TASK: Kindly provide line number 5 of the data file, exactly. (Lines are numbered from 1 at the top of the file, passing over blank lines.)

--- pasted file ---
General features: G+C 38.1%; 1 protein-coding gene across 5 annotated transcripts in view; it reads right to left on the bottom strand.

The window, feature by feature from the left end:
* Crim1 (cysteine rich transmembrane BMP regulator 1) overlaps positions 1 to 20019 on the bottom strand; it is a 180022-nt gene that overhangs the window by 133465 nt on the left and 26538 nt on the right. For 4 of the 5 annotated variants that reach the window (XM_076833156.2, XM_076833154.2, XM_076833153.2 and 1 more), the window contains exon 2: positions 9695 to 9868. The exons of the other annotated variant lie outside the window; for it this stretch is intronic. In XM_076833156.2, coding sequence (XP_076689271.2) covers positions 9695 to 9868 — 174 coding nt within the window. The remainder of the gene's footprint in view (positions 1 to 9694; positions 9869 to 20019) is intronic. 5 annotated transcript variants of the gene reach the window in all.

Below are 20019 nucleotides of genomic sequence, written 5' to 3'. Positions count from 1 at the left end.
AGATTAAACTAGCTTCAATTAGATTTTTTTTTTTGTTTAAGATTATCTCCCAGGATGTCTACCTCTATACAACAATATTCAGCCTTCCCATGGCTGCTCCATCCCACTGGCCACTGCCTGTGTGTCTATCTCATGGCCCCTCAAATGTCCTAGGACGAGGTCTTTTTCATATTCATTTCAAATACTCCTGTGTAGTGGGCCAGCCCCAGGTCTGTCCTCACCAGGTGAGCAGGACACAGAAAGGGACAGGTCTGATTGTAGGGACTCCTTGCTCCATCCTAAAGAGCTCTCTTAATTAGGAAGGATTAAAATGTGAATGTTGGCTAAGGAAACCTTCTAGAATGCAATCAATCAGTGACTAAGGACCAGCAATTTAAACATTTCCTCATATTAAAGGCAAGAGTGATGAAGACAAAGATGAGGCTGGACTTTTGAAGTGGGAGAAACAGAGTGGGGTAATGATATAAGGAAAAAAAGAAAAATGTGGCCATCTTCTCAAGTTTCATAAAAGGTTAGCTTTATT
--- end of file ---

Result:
AGATTAAACTAGCTTCAATTAGATTTTTTTTTTTGTTTAAGATTATCTCCCAGGATGTCTACCTCTATACAACAATATTCAGCCTTCCCATGGCTGCTCCATCCCACTGGCCACTGCCTGTGTGTCTATCTCATGGCCCCTCAAATGTCCTAGGACGAGGTCTTTTTCATATTCATTTCAAATACTCCTGTGTAGTGGGCCAGCCCCAGGTCTGTCCTCACCAGGTGAGCAGGACACAGAAAGGGACAGGTCTGATTGTAGGGACTCCTTGCTCCATCCTAAAGAGCTCTCTTAATTAGGAAGGATTAAAATGTGAATGTTGGCTAAGGAAACCTTCTAGAATGCAATCAATCAGTGACTAAGGACCAGCAATTTAAACATTTCCTCATATTAAAGGCAAGAGTGATGAAGACAAAGATGAGGCTGGACTTTTGAAGTGGGAGAAACAGAGTGGGGTAATGATATAAGGAAAAAAAGAAAAATGTGGCCATCTTCTCAAGTTTCATAAAAGGTTAGCTTTATT